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Design and Simulation of Sensors to Detect Methanol


C. K. Subramaniam1 Muthuraja1
1School of Electronics Engineering, VIT University, Vellore, Tamil Nadu, India


Polarization curve under various pressures.

The Direct Methanol Fuel Cell (DMFC) working is dependent on the concentration of methanol in water before it is introduced in the anode. DMFC has a high energy density when generating electrical power from fuel, and is an attractive power source for portable devices. A fundamental limitation in DMFC technology is methanol crossover. In this process methanol diffuses from the anode through the electrolyte to the cathode, where it reacts directly with the oxygen and produces no electrical current from the cell. Poisoning of the cathode catalysts is also another problem.
In order to regulate methanol concentration, since the methanol crossover rate is roughly proportional to the methanol concentration at the anode, it is necessary to accurately sense the concentration of methanol in solution. Various types of sensors may be used to measure the concentration of methanol in an aqueous solution. Capacitance devices, which measure the change in the dielectric constant of the methanol solution, can be used as methanol sensors. However, the difference in dielectric constants for a methanol–water system is small leading to less accurate values.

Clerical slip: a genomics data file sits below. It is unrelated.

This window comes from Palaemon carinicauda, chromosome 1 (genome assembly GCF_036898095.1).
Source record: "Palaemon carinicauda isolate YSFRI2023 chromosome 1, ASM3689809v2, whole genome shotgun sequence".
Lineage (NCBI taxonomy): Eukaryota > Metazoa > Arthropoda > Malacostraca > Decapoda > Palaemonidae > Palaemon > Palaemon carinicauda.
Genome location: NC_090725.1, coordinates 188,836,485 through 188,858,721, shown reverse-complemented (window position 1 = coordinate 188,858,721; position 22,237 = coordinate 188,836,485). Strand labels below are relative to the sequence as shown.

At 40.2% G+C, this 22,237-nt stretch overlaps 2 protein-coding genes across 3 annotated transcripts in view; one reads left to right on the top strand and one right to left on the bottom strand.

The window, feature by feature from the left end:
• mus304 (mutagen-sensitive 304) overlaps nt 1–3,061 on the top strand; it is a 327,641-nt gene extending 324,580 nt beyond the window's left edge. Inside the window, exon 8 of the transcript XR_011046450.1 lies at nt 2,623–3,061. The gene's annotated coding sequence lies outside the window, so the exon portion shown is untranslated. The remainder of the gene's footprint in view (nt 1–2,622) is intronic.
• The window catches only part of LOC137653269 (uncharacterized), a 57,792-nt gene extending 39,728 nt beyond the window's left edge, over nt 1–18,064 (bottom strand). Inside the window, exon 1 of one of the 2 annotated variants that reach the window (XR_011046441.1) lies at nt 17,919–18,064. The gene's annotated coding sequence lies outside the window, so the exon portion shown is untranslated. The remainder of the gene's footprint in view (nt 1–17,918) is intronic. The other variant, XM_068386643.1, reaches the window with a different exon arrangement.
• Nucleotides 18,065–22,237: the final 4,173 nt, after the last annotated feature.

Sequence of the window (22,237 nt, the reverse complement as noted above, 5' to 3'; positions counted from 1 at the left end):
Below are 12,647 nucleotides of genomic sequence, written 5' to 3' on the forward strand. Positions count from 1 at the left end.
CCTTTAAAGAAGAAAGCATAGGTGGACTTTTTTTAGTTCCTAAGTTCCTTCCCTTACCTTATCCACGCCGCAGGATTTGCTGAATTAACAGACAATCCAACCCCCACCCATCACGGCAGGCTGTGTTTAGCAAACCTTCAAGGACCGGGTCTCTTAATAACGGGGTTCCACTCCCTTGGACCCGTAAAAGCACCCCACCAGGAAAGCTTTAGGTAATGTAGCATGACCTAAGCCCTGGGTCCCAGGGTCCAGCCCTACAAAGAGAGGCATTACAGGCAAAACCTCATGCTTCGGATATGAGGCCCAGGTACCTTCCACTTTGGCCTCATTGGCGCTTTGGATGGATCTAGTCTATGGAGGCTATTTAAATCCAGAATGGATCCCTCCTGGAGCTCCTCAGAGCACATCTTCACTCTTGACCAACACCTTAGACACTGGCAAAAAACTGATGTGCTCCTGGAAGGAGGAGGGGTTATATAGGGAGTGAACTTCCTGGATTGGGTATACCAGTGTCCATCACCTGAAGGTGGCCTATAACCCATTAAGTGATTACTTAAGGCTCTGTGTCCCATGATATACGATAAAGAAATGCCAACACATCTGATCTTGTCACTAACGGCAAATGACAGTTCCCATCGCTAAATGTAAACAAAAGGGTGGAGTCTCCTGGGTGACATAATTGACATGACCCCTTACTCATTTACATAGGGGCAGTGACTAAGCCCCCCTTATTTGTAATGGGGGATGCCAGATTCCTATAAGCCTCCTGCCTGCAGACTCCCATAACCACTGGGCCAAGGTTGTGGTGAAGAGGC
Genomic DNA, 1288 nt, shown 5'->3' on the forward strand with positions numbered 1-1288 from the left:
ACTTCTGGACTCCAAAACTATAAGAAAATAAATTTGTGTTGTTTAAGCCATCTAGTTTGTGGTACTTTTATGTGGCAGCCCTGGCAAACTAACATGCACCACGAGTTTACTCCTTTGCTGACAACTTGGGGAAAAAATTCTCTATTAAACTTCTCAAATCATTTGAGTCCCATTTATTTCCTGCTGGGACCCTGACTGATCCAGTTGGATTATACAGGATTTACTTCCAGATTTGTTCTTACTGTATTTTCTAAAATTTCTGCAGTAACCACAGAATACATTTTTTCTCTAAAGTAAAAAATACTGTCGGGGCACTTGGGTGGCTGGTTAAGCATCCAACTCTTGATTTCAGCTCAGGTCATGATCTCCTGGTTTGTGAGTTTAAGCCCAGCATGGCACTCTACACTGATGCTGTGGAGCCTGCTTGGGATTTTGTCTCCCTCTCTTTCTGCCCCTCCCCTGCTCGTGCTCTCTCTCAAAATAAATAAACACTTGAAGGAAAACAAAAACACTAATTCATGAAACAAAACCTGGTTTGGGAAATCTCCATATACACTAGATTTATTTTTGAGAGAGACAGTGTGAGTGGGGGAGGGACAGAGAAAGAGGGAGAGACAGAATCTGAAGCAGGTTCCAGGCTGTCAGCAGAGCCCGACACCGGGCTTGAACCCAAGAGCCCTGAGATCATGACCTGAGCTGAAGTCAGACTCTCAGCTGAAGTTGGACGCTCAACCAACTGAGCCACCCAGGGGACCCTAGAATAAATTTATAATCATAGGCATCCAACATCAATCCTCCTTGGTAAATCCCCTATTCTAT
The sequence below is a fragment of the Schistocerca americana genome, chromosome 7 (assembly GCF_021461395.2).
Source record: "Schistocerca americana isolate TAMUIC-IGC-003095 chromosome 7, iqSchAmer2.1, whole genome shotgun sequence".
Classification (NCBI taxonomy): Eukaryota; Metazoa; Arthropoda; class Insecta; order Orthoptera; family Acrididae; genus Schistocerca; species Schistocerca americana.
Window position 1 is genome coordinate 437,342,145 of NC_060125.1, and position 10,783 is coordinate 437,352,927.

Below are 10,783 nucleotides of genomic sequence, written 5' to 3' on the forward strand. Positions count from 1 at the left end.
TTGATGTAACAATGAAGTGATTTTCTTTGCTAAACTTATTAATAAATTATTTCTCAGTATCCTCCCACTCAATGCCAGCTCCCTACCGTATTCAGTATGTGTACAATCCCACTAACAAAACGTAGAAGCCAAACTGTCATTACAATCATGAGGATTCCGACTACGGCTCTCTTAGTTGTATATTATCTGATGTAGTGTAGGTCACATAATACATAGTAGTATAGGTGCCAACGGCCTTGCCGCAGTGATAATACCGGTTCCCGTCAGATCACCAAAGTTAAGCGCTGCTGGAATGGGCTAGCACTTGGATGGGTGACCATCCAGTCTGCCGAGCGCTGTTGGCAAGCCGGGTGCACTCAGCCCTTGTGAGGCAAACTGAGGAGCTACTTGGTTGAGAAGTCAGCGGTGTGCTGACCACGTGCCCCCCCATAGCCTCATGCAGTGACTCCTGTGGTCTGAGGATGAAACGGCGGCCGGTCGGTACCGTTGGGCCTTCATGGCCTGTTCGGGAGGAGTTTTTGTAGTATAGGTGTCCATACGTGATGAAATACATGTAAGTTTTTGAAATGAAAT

A sensing device, in wide range of methanol concentrations, up to about, 10 mol/L, would be very helpful for DMFC optimized operation. A passive mode design, of about 1/10th of a cm area, using a single parameter function, will be designed. The design and simulation would involve optimization of various parameters like the area of the working electrodes and counter electrodes, separation distance and overlap length between working electrodes and counter electrodes using COMSOL Multiphysics. The present work would be implemented using Batteries and Fuel cell physics interface in COMSOL Multiphysics. This output would be implemented in a real time design. The paper will present the optimized design parameters of the sensing device.

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